It doesn't require as much investment in ropes and other related gear, rapport with a partner or the time required to climb hundreds of feet. Yet down-to-earth "bouldering" is taking the sport of rock climbing to new heights.
"Anybody can boulder," says Matt Lambert, owner of Rogue Rock Gym.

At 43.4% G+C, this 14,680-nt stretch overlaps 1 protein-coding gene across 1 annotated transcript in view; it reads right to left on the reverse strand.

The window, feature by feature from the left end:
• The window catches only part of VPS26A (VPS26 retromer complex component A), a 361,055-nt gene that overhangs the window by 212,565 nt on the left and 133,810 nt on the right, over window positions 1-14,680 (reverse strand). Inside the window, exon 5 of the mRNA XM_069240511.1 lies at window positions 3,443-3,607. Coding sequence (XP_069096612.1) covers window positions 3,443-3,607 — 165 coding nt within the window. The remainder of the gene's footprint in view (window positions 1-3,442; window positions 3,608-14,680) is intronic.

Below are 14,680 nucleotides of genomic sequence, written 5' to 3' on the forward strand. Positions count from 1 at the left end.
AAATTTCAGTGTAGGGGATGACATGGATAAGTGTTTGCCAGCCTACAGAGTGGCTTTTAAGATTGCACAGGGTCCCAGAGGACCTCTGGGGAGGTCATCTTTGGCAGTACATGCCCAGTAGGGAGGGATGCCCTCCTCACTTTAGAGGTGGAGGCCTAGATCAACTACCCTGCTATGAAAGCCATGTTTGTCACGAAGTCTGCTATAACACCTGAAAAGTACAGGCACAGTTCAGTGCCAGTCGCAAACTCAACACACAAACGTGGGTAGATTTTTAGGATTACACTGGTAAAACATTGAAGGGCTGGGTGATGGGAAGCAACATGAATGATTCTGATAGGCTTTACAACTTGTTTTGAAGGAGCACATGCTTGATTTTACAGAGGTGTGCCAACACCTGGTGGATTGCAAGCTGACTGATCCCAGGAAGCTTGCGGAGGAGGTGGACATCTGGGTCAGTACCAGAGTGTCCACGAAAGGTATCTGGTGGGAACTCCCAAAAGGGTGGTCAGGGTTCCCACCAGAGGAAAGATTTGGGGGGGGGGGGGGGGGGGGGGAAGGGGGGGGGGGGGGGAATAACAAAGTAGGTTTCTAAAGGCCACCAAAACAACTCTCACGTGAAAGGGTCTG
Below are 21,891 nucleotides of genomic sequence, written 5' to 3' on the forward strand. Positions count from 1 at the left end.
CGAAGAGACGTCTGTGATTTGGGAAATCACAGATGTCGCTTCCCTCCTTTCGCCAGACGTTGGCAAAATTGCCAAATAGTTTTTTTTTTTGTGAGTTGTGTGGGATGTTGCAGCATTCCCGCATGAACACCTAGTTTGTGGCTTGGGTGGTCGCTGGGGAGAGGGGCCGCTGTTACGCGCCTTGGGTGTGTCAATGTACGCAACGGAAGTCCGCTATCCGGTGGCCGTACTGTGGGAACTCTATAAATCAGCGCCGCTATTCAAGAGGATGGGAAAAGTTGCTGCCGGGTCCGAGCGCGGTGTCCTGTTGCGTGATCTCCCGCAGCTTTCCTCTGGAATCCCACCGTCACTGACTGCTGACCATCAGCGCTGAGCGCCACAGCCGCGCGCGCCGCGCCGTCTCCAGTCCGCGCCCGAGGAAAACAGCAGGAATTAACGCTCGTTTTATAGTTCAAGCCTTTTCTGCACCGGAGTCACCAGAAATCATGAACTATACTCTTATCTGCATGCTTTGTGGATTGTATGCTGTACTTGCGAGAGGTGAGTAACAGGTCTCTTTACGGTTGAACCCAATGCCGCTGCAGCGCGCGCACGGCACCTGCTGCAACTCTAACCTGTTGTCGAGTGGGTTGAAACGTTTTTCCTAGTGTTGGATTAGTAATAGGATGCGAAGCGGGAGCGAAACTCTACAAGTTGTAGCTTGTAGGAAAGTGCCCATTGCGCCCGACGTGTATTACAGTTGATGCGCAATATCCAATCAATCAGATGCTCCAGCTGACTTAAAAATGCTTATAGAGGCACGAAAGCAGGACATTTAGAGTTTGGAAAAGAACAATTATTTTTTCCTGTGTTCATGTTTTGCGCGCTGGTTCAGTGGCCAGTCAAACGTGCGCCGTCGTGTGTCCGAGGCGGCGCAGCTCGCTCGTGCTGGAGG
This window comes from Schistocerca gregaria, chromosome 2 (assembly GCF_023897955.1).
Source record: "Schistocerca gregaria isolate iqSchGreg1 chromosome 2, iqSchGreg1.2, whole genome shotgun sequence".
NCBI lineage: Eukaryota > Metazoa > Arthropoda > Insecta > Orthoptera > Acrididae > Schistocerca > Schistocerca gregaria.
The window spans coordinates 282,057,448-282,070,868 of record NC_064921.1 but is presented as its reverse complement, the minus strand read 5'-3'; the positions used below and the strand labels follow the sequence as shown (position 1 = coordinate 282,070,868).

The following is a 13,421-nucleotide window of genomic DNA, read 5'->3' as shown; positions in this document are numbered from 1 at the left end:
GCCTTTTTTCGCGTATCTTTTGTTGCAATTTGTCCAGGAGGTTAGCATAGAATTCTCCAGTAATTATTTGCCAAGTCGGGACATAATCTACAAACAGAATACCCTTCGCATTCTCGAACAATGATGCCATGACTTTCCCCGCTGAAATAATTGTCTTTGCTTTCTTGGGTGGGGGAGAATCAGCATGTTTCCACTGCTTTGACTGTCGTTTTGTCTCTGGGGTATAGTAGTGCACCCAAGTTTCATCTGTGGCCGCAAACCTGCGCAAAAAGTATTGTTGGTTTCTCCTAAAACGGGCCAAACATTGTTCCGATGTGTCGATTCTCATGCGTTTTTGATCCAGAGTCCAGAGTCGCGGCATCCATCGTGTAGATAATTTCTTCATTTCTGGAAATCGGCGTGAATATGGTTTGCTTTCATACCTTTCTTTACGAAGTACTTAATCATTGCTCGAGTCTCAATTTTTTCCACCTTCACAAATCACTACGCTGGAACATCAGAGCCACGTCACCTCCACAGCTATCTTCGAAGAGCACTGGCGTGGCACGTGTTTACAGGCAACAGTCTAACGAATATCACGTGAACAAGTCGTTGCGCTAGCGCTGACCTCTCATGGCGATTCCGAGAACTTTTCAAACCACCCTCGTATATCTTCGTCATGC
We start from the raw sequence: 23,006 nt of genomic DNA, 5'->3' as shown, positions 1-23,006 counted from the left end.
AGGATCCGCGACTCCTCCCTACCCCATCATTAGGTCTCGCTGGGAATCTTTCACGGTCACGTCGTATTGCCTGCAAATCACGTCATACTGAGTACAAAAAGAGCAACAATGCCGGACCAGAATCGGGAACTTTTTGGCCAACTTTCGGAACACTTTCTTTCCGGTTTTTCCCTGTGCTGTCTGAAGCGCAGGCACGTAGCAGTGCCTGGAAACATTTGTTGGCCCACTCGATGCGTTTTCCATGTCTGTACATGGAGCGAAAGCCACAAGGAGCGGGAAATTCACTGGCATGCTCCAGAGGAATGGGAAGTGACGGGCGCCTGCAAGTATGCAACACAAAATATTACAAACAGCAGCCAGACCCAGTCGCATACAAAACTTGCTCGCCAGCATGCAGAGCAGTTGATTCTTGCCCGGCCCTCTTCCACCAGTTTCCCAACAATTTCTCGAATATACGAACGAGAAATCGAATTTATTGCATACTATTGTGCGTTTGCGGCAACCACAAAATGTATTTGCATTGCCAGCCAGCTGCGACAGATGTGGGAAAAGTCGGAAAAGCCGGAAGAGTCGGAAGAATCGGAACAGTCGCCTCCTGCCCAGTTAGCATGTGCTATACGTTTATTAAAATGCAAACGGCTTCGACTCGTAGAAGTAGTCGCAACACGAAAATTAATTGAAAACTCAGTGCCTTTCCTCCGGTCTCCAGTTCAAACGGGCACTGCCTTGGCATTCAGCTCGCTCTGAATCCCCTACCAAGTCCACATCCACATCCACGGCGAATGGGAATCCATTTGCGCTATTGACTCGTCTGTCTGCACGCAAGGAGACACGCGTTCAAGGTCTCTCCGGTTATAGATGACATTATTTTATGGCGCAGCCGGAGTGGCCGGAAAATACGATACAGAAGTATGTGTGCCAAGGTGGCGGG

All it takes is some tight-fitting footwear, maybe a dusting of chalk for the hands and a desire to tackle the bumpy, creased, pockmarked face of an unyielding rock — hanging upside-down if need be — to reach its squat summit. Although the climb is shorter, bouldering often feels more intense than scaling a rock face twice as high, says Lambert. It can be more social, with several climbers attempting the same route in quick succession, or suited to solitary climbing, which typically isn't recommended for rope-dependent ascents.